sometimes it doesn’t feel like long at all

and sometimes I feel like I’ve known you forever

when was that contest I asked you to judge?

M: Early 2010?

J: I read one of your stories and stalked you

I mean, asked you to judge a contest

I don’t even remember the contest

but I do remember getting all heart-clenchy when I read your stuff and wishing I could do that

make people get all heart-clenchy, I mean

and when I put that call out on twitter for a WC and you popped up, I kind of fangirled. a little. I mean, a tiny bit

M: I love to hear heart-clenchy

and, man, that was a long time ago

J: we’ve been pretty together on a lot of things

M: except that fluffcloud thing

J: you love my fluffcloud

M: the whole licorice and cotton candy

J: I keep you smiling through your gross licorice

you also love knocking me off of my cotton candy fluffcloud on occasion

I oblige you

that’s what friends do

M: keep it balanced

J: How did we get to the point where we wouldn’t write anything without the other seeing it?

M: I think it was during the WC chats where we both were kind of eyeing each other

J: and we gradually moved to private chats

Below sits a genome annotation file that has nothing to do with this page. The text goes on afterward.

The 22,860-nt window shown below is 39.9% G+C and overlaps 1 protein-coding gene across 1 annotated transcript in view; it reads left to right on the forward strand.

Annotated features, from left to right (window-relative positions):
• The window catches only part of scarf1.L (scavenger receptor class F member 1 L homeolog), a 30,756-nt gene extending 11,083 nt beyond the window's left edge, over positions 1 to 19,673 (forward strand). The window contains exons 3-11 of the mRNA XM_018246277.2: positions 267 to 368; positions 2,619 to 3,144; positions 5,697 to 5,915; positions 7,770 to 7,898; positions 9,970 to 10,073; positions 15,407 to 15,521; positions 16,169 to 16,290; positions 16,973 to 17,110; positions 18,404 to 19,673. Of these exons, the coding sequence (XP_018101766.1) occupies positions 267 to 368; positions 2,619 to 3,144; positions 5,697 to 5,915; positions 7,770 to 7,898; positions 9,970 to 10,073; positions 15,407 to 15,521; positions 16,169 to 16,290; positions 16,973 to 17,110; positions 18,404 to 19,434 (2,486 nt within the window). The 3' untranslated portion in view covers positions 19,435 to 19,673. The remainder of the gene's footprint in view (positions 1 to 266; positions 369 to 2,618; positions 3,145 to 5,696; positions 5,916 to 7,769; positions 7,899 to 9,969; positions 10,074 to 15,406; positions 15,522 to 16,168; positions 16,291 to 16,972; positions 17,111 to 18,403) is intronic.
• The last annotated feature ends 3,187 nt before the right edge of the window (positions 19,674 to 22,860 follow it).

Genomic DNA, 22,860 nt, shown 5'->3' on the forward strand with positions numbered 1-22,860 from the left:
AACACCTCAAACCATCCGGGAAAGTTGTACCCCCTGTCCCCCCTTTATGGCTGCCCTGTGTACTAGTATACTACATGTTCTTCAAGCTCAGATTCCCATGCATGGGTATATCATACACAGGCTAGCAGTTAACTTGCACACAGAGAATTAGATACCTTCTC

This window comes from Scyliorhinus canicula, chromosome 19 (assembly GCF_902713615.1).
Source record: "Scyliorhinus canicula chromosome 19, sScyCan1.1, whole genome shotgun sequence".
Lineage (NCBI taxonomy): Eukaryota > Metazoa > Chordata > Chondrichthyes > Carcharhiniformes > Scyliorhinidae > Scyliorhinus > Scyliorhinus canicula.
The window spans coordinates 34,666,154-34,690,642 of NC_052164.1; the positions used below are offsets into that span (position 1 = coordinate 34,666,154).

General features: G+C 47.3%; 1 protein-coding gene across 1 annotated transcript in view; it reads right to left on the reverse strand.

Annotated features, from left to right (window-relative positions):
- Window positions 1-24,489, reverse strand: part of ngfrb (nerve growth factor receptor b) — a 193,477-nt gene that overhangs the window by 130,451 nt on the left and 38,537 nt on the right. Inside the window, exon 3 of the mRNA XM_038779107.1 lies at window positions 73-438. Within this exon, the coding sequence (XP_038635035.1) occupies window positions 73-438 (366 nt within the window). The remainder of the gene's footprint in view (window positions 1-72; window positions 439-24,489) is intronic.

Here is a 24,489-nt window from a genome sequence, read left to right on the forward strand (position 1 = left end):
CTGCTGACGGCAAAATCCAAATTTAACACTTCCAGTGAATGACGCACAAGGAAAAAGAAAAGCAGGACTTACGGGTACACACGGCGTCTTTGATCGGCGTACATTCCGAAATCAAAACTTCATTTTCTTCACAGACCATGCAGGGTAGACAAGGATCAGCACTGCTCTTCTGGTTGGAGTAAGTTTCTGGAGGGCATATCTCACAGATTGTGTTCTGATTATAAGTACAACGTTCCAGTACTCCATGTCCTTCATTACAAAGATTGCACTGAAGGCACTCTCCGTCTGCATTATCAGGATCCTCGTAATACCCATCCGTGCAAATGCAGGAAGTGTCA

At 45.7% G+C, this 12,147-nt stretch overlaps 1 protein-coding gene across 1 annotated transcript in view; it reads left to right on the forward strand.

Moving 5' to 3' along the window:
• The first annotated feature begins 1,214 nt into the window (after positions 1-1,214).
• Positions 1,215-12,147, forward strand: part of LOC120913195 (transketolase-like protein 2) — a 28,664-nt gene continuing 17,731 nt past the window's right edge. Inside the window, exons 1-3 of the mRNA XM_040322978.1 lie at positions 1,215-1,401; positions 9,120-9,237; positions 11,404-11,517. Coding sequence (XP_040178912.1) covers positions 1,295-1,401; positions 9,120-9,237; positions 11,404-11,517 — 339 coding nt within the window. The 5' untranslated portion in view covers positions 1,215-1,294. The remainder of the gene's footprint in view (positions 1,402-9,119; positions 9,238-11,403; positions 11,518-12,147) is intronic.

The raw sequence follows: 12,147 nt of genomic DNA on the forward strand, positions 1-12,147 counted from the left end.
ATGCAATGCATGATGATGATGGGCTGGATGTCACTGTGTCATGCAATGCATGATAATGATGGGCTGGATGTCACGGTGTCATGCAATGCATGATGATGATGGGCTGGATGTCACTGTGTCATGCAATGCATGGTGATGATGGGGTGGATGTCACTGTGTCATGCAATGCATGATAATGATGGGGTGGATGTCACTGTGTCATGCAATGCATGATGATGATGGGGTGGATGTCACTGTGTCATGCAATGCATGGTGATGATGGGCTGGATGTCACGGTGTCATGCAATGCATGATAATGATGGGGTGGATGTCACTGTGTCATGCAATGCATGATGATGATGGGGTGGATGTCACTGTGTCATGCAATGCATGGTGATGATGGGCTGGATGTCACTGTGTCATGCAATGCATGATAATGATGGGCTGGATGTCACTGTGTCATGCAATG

from pasting bits and pieces to sending the whole chapter

we were sponges, ready to grab whatever we could from each other

soak up

M: and we were not only open to learning, but wanted it desperately

J: I loved that you were willing to make changes

instead of thinking you had it down because you had so many readers

and also that you were willing to give me a shot in spite of the few readers I had

M: honestly, I didn’t write to get readers. I wrote to get it out of my head and share. Part of that has always been wanting to make it better

J: that was so easy for me to see, too

M: make it better to satisfy myself and hopefully anyone who happens to read it along with it

J: we did go through a pretty short “getting to know you” period

if someone were to ask me why I trust you so much–well, we’ve covered a lot of it. Definitely your willingness to keep learning. I know if you don’t know, you’ll look it up. I never worry that you’ll tell me something without knowing for sure

then there’s your ability, which I saw firsthand. I already respected your writing before we met

M: it’s the being able to admit and understand that we might be wrong and willing to learn if we are or not

honestly, attitude is the most important thing

J: it’s hard to have a partnership when one believes she/he is better than the other

M: and it’s being able to question, too

not take everything the other says for granted

being able to argue a point

being able to accept when we’re wrong – and when we’re right